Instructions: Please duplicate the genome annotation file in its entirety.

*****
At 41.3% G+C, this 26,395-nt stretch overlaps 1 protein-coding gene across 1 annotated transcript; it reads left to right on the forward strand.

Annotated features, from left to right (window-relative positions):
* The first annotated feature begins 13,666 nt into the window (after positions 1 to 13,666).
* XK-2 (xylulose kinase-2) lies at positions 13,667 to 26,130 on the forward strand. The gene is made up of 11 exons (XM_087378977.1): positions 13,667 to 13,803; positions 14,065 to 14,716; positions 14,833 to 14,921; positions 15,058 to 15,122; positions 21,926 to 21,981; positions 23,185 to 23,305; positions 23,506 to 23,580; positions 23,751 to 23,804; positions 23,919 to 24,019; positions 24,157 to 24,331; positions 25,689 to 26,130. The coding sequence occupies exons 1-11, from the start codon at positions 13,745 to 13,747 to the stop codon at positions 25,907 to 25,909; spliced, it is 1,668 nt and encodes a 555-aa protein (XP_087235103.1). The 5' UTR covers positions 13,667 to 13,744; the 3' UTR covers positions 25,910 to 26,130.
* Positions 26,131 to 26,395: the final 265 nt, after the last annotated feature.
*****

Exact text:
At 41.3% G+C, this 26,395-nt stretch overlaps 1 protein-coding gene across 1 annotated transcript; it reads left to right on the forward strand.

Annotated features, from left to right (window-relative positions):
* The first annotated feature begins 13,666 nt into the window (after positions 1 to 13,666).
* XK-2 (xylulose kinase-2) lies at positions 13,667 to 26,130 on the forward strand. The gene is made up of 11 exons (XM_087378977.1): positions 13,667 to 13,803; positions 14,065 to 14,716; positions 14,833 to 14,921; positions 15,058 to 15,122; positions 21,926 to 21,981; positions 23,185 to 23,305; positions 23,506 to 23,580; positions 23,751 to 23,804; positions 23,919 to 24,019; positions 24,157 to 24,331; positions 25,689 to 26,130. The coding sequence occupies exons 1-11, from the start codon at positions 13,745 to 13,747 to the stop codon at positions 25,907 to 25,909; spliced, it is 1,668 nt and encodes a 555-aa protein (XP_087235103.1). The 5' UTR covers positions 13,667 to 13,744; the 3' UTR covers positions 25,910 to 26,130.
* Positions 26,131 to 26,395: the final 265 nt, after the last annotated feature.